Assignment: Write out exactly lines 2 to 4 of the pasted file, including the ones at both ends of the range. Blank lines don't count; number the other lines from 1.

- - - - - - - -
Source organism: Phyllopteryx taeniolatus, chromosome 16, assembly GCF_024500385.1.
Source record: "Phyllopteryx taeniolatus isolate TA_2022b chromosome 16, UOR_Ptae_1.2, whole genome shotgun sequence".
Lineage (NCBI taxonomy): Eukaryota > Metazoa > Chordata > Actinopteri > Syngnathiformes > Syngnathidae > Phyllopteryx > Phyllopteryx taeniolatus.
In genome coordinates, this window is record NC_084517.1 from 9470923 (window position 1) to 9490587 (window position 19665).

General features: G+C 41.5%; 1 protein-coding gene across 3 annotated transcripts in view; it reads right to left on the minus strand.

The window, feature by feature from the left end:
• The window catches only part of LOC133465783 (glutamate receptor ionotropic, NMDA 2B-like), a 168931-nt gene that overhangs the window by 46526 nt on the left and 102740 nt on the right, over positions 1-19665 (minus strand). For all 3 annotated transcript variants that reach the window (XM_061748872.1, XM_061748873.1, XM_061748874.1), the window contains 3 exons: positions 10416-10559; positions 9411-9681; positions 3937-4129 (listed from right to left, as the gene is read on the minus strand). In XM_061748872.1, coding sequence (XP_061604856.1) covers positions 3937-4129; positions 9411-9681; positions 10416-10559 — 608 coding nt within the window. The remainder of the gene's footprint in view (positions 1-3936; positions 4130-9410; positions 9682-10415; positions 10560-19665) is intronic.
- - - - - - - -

Source record: "Phyllopteryx taeniolatus isolate TA_2022b chromosome 16, UOR_Ptae_1.2, whole genome shotgun sequence".
Lineage (NCBI taxonomy): Eukaryota > Metazoa > Chordata > Actinopteri > Syngnathiformes > Syngnathidae > Phyllopteryx > Phyllopteryx taeniolatus.
In genome coordinates, this window is record NC_084517.1 from 9470923 (window position 1) to 9490587 (window position 19665).